Unresolved Shariah Concerns with Sukuk
Despite the success of sukuk there remain fundamental questions about their legitimacy from a shariah perspective, as the current structures have been devised by lawyers and investment bankers and are not shariah-based, and as the contracts in traditional Islamic jurisprudence, fiqh, are significantly different. The sukuk are shariah-compliant in the sense that they have been approved by the shariah boards of the institutions undertaking their arrangement, but the shariah scholars serving on the boards have not been involved in the structuring of the financial instruments.
The first concern is overpricing, as although with mudaraba sukuk the returns are profit shares and with ijara sukuk they are rents, the benchmarks used, whether LIBOR or SAIBOR, are interest rate proxies. These are used so that the returns to sukuk investors are competitive with those on comparable conventional bonds and bills, but this is driven by market considerations and not by shariah. The second concern is that the returns to Islamic investors are supposed to be justified by risk-sharing, the notion of taking on each other’s burden. With sukuk, however, the main risk for the investors is of default, and in such circumstances the investors can be expected to instigate legal proceedings against the issuer to try to reclaim as much of their investment as possible. Most sukuk are rated, and the rating reflects the probability of default risk, which in turn is reflected in the pricing. For sovereign sukuk, for example, Pakistan has to pay a higher return than Qatar or Malaysia, reflecting country risk perceptions, yet it is the Government of Pakistan that can least afford the debt servicing.
Sheikh Taqi Usmani, a leading shariah scholar who specializes in Islamic finance, alleged in a speech in November 2007 that most sukuk were not shariah-compliant, as the investors expected to get the nominal value of their capital returned on maturity, avoiding exposure to market risk. In the case of mudaraba and musharaka sukuk, he believed that the amount the investor gets returned on maturity should reflect the terminal market value of the asset backing the sukuk and not simply its initial nominal value. The asset used as backing for the sukuk should have real financial significance and not simply be used as a legal proxy to justify sukuk trading.
Unlike equity investors, sukuk investors do not want market exposure. There may be justifiable reasons for this. First, investors may want a balanced portfolio and may be willing to risk a proportion of their capital for a potentially higher return, but they may not be willing to take excessive risk. Second, Islamic takaful insurance operators hold significant amounts of sukuk in their asset portfolios in the same way as conventional insurance companies hold bonds and notes. If their capital diminished, they would be unable to meet the claims of their members. If asset values are at risk this may also distort the type of sukuk which can be offered. The first Saudi Arabian sukuk was by HANCO, a car rental company, with the vehicles used as the underlying asset. If the original vehicles had been revalued on maturity after three years, they would have been worth less, and the investors would have lost some of their capital. Where real estate is used investors may gain, but those wanting exposure to the real estate market will invest directly, rather than through sukuk.
The Globalization of Sukuk
Despite controversies over the structuring and characteristics of sukuk, they have become an established asset class of interest to conventional as well as Islamic financial institutions. In the United Kingdom, HM Treasury published a consultation document on sukuk in November 2007 declaring that such an issuance could “deliver greater opportunities to British Muslims—and also entrench London as a leading centre for Islamic finance.”2 Following responses to the consultation, another document was published in June 2008 indicating that the Treasury was planning a series of sukuk bills issues, probably starting in 2009, which would provide a benchmark against which sterling corporate sukuk could be priced.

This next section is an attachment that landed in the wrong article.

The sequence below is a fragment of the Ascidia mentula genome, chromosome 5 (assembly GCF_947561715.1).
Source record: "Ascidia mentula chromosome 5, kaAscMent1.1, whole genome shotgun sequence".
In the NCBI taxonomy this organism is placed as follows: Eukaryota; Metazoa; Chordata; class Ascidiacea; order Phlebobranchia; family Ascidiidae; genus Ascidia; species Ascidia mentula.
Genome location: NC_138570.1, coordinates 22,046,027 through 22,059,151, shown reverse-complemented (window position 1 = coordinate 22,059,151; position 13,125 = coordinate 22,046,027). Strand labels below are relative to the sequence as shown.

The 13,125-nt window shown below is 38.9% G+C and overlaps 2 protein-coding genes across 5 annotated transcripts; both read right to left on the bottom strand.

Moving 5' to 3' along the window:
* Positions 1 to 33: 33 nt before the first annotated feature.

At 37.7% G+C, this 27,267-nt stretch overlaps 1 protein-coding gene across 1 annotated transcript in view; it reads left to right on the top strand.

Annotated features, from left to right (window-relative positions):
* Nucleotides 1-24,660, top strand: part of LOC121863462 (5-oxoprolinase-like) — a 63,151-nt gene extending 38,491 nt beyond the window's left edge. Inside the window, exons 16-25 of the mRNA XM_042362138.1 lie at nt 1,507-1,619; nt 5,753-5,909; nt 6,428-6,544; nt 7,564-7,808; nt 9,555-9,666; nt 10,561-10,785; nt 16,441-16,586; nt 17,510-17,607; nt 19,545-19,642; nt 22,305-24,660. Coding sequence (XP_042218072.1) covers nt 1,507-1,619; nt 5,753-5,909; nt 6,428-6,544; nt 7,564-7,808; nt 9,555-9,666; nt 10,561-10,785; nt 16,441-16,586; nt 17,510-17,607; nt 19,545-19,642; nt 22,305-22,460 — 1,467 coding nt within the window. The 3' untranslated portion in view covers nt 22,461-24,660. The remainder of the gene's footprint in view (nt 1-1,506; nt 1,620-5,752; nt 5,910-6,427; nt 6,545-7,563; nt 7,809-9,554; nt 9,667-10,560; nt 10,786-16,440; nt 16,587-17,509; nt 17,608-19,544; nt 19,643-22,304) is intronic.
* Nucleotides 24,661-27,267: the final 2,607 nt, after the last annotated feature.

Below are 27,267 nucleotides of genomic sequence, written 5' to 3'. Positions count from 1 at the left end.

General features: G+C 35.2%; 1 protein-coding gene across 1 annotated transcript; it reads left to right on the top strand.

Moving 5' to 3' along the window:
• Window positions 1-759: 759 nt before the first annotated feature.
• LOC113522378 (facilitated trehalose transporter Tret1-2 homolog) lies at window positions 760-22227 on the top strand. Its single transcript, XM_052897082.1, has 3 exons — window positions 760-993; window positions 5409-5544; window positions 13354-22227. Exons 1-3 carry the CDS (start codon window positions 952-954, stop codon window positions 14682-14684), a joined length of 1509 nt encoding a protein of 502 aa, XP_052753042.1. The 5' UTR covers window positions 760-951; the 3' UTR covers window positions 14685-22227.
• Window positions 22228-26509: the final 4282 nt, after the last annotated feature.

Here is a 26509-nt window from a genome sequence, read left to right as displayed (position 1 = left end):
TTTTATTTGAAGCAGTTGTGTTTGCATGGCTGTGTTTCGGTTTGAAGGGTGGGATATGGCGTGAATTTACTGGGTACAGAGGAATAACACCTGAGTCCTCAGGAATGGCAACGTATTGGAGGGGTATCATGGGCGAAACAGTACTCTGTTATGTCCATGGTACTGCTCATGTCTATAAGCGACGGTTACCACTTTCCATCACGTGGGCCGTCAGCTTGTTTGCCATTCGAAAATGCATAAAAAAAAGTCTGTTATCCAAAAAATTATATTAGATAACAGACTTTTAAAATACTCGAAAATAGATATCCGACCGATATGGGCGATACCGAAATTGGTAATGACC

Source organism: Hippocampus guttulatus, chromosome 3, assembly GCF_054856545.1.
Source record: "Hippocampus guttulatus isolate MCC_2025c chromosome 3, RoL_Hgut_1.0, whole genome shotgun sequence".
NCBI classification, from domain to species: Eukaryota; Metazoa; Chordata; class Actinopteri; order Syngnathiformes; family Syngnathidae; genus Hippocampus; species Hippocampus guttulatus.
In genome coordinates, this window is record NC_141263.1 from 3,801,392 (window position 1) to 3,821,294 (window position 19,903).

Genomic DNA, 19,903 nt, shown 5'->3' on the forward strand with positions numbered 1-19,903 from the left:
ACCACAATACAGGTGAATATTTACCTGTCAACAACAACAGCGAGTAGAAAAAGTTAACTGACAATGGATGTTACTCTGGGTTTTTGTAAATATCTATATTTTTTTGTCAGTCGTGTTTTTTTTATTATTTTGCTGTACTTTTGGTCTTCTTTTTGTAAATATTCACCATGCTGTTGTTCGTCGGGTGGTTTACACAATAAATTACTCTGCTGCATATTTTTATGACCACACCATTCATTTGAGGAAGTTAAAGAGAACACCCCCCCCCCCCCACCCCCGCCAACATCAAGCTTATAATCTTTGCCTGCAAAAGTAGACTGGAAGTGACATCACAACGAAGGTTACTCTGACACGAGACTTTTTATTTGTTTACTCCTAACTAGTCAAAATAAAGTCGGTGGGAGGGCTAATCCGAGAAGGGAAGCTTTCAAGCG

There have been sukuk issues already in other Western countries, with the German state of Saxony–Anhalt issuing a Euro-denominated ijara sukuk in July 2004 and the East Cameron Gas Company issuing a sukuk in the United States in June 2006. The major potential is in the Islamic world, however, and it is notable that in the most populous Muslim country, Indonesia, interest in sukuk is increasing, with Metrodata Electronics issuing an ijara sukuk in April 2008 to fund its expansion in telecommunications. Qatar has been particularly active in sukuk issuances, with major sovereign sukuk issued in September 2003 and January 2008, and 12 corporate sukuk, including by leading Doha-based real estate and transportation companies. In the years ahead the Qatar Financial Centre may well become a major center for sukuk trading, contributing to the country’s diversification into financial services.
The temporary pause in dollar-denominated sukuk issuance provides an opportunity for reviewing sukuk structures, and in this context the debate that followed Sheikh Taqi Usmani’s remarks is timely. There can be no doubt that once the market in conventional asset-backed securities revives internationally, dollar-denominated sukuk issuance will revive. The weakness over the 2000–07 period, however, was that although there was much new sukuk issuance, trading was limited, apart from in Kuala Lumpur in ringgit-denominated sukuk. The investment banks and regulators of financial centers in the Gulf, and indeed London, will have to consider how more active trading can be facilitated, as until this occurs sukuk will not fulfill their potential in providing long-term financing while maintaining investor liquidity.